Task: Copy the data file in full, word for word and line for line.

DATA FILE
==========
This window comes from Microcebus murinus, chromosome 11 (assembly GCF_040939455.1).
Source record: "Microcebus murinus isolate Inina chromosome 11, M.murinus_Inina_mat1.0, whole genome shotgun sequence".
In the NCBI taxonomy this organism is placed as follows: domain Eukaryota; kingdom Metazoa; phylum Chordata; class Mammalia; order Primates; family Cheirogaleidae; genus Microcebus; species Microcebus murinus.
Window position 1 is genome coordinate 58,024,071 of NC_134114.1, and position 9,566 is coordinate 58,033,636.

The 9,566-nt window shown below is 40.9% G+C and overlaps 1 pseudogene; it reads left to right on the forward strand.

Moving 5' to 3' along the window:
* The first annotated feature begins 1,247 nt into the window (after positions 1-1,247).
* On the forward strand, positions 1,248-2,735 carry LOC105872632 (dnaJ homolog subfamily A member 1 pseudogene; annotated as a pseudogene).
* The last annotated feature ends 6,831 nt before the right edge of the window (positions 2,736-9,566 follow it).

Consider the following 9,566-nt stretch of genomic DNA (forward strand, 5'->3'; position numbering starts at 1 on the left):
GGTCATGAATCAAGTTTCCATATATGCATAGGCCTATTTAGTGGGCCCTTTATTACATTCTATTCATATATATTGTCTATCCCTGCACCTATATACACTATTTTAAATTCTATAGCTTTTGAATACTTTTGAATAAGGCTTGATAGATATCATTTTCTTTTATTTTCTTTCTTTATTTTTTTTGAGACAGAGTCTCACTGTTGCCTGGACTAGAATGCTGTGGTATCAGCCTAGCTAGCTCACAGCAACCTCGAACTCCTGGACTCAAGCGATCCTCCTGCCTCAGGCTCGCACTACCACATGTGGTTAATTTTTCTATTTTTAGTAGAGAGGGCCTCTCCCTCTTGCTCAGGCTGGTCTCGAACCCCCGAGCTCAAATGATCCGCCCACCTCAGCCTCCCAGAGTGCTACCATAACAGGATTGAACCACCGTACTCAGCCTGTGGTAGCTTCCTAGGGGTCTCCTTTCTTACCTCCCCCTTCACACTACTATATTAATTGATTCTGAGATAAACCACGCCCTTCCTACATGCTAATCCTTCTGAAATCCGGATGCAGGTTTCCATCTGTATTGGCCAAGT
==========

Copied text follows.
This window comes from Microcebus murinus, chromosome 11 (assembly GCF_040939455.1).
Source record: "Microcebus murinus isolate Inina chromosome 11, M.murinus_Inina_mat1.0, whole genome shotgun sequence".
In the NCBI taxonomy this organism is placed as follows: domain Eukaryota; kingdom Metazoa; phylum Chordata; class Mammalia; order Primates; family Cheirogaleidae; genus Microcebus; species Microcebus murinus.
Window position 1 is genome coordinate 58,024,071 of NC_134114.1, and position 9,566 is coordinate 58,033,636.

The 9,566-nt window shown below is 40.9% G+C and overlaps 1 pseudogene; it reads left to right on the forward strand.

Moving 5' to 3' along the window:
* The first annotated feature begins 1,247 nt into the window (after positions 1-1,247).
* On the forward strand, positions 1,248-2,735 carry LOC105872632 (dnaJ homolog subfamily A member 1 pseudogene; annotated as a pseudogene).
* The last annotated feature ends 6,831 nt before the right edge of the window (positions 2,736-9,566 follow it).

Consider the following 9,566-nt stretch of genomic DNA (forward strand, 5'->3'; position numbering starts at 1 on the left):
GGTCATGAATCAAGTTTCCATATATGCATAGGCCTATTTAGTGGGCCCTTTATTACATTCTATTCATATATATTGTCTATCCCTGCACCTATATACACTATTTTAAATTCTATAGCTTTTGAATACTTTTGAATAAGGCTTGATAGATATCATTTTCTTTTATTTTCTTTCTTTATTTTTTTTGAGACAGAGTCTCACTGTTGCCTGGACTAGAATGCTGTGGTATCAGCCTAGCTAGCTCACAGCAACCTCGAACTCCTGGACTCAAGCGATCCTCCTGCCTCAGGCTCGCACTACCACATGTGGTTAATTTTTCTATTTTTAGTAGAGAGGGCCTCTCCCTCTTGCTCAGGCTGGTCTCGAACCCCCGAGCTCAAATGATCCGCCCACCTCAGCCTCCCAGAGTGCTACCATAACAGGATTGAACCACCGTACTCAGCCTGTGGTAGCTTCCTAGGGGTCTCCTTTCTTACCTCCCCCTTCACACTACTATATTAATTGATTCTGAGATAAACCACGCCCTTCCTACATGCTAATCCTTCTGAAATCCGGATGCAGGTTTCCATCTGTATTGGCCAAGT